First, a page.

Night heron up close


When I do wildlife photography in Florida I see a wide variety of wading birds, but its seldom when I can get this close.

I was walking through Six Mile Cypress Slough in Fort Myers, Fla., one February morning when I came across this Yellow-crowned Night Heron, the subject of my photo of the week, perched in bright sunlight on a limb about 15 feet off the boardwalk. I assumed it would fly off as I approached. Instead, it ignored me and continued to stare straight ahead.

I raised my camera with the long, imposing 600-millimeter lens attached and pointed it at the heron, assuming that would startle it. But the heron still ignored me.

So I grabbed a few shots.

I like how the photo shows detail in the deep orange eye, the creamy yellow crown and head plume and the feathers on the body. I also like how the bird is isolated against the blurred background. The blurring is caused by the bird being closer to the camera than it was to background objects.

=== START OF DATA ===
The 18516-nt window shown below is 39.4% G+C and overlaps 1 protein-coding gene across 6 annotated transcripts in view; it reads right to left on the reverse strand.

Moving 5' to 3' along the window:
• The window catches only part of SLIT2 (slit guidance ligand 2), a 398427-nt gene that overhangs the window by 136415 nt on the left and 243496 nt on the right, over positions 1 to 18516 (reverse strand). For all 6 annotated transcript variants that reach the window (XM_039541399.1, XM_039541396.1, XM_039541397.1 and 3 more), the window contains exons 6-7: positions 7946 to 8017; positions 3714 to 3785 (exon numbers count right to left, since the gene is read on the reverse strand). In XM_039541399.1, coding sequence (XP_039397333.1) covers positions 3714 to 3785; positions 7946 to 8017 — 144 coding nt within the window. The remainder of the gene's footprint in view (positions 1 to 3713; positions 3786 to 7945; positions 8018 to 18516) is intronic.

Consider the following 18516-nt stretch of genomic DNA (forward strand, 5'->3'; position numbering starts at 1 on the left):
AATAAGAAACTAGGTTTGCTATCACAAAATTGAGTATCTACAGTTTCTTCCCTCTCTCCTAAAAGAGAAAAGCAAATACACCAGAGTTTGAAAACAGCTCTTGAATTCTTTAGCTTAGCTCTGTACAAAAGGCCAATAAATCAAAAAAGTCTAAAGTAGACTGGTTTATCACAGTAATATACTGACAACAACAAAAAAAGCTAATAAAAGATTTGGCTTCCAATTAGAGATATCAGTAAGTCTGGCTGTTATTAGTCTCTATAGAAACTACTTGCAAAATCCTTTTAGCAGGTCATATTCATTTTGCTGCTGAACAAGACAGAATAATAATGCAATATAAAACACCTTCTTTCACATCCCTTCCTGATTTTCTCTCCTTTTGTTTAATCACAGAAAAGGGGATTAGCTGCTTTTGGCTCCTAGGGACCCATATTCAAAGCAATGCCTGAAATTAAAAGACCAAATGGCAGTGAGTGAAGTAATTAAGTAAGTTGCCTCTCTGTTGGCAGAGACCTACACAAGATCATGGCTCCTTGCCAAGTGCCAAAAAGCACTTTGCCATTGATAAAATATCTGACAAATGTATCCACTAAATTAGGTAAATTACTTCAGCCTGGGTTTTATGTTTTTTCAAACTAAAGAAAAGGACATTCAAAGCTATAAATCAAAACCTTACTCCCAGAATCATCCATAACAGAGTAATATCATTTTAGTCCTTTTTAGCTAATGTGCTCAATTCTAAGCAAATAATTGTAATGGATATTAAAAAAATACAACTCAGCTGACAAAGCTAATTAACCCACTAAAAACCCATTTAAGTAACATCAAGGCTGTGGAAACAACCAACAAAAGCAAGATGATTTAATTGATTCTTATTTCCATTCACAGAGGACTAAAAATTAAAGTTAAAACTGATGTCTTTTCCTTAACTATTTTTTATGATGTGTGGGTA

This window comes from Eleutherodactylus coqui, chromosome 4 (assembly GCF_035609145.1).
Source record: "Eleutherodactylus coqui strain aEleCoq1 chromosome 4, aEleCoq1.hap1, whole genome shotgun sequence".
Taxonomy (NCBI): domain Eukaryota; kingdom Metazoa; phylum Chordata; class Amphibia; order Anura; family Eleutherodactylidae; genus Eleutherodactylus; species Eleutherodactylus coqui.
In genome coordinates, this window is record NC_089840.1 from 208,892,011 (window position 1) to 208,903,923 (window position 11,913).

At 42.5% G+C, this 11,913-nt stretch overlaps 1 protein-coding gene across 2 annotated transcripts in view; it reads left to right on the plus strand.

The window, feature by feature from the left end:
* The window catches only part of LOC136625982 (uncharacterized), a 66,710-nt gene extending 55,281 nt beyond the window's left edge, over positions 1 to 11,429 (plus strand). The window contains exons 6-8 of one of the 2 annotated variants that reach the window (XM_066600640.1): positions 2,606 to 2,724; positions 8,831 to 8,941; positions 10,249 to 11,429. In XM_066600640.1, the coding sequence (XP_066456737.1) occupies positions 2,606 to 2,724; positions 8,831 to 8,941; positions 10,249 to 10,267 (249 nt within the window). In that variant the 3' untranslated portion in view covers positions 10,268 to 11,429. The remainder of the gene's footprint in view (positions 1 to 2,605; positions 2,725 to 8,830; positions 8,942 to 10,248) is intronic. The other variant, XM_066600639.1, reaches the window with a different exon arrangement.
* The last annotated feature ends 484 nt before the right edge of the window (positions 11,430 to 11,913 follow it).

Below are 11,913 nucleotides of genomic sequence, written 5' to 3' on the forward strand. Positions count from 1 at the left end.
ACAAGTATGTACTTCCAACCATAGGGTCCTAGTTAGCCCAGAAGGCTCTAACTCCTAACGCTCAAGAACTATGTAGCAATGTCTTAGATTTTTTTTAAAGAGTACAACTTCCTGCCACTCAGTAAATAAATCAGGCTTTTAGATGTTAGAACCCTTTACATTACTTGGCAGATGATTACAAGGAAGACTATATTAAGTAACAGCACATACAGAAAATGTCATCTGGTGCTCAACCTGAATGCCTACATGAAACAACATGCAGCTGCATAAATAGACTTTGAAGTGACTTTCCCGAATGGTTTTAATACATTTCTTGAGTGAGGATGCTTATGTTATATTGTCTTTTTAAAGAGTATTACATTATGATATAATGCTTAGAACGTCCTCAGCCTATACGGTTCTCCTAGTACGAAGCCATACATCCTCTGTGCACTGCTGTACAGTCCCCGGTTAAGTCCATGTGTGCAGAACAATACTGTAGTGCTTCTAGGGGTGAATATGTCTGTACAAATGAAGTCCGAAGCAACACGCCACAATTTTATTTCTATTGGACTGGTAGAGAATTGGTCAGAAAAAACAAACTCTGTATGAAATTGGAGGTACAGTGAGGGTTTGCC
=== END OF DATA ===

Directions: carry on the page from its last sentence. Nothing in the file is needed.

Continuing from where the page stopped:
Yellow-crowned Night Herons are a bit misnamed. They do hunt for food at night, but they also are active during the day. This behavior is different from the similar Black-crowned Night Heron, which forages at dusk and at night and sleeps during the day.

Each week I will post a photo from my collection with an explanation of how I got the shot. Previous photos of the week are in the archives.


Date/time: Feb. 3, 2017, 10:29 a.m.  
Location: 26°34'17.79" N 81°49'25.962" W (Show in Google Maps)  
Camera: Canon EOS 7D Mark II  
Lens: Canon EF 600mm f/4L, Canon 1.4x teleconverter (840mm) 
Aperture: f/5.6  
Shutter: 1/1000th second
ISO: 320